Instrument manufacturer Roland has launched Zentracker, a mobile app that lets users record multitrack audio and apply sound effects. The app is now available…
Gigya published an excellent white paper a year ago on the intersection of Social and Search. It is still worth reading, which is unusual in this fast-changing tech space. Some of the most interesting insights:
The method for content discovery is a function of search intent and the influence of your social graph (the item is viewed as worthwhile by a person or entity to whom you are connected). Traditional search is intentional. Whereas in feeds the person viewing the items is not necessarily looking for that content or any content in particular; the item was pushed to them . They can drive a large volume of traffic, as seen above.
Then the white paper gives a practical example of how social search works on Facebook. A Facebook search on “Inception” pulls up these results:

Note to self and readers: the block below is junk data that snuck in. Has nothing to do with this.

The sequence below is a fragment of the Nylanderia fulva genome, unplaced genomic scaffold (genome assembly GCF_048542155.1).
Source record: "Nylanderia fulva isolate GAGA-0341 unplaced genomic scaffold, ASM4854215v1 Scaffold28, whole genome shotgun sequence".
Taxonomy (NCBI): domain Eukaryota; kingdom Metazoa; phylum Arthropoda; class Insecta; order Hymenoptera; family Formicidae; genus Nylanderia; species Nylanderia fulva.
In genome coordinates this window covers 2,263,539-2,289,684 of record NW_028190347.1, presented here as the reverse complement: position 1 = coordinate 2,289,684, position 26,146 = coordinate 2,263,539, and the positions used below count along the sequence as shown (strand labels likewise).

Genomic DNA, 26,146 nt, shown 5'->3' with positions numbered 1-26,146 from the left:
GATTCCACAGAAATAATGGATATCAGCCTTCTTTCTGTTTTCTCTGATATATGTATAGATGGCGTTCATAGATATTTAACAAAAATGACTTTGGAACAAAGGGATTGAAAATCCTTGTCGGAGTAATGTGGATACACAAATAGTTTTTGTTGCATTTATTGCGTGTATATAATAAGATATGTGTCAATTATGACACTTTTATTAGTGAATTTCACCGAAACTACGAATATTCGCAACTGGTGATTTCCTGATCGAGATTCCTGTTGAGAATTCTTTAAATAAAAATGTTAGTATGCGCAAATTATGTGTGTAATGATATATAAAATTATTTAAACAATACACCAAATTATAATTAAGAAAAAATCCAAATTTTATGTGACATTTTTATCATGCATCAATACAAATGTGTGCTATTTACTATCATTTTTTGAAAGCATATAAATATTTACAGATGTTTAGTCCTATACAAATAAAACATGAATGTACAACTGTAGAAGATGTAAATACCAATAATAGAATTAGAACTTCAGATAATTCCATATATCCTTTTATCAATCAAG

“The first result displayed is the Inception page on imdb.com. As it happens, the searcher in this case has already clicked the ‘like’ button on the Inception page on imdb.com, and so this user and the social object ‘inception movie on imdb’ are connected and Facebook is aware of that connection.” A Facebook friend who clicked the Like button is displayed in position number three. The rest of the results are posts by the searcher’s friends that contain the term “Inception” and web search results from Bing.
I’m a firm believer in the future potential of social and search intersection. Eventually we will get information only from those we trust on that topic. We will be able to take advantage of only the appropriate social subgroup to get answers to questions, receive suggestions, and trade information. If you wanted a restaurant recommendation, you wouldn’t need to go to Zagat, which accepts anyone’s ratings, but could look only at the recommendations of other foodies. This may be the holy grail of search, but we’re getting closer.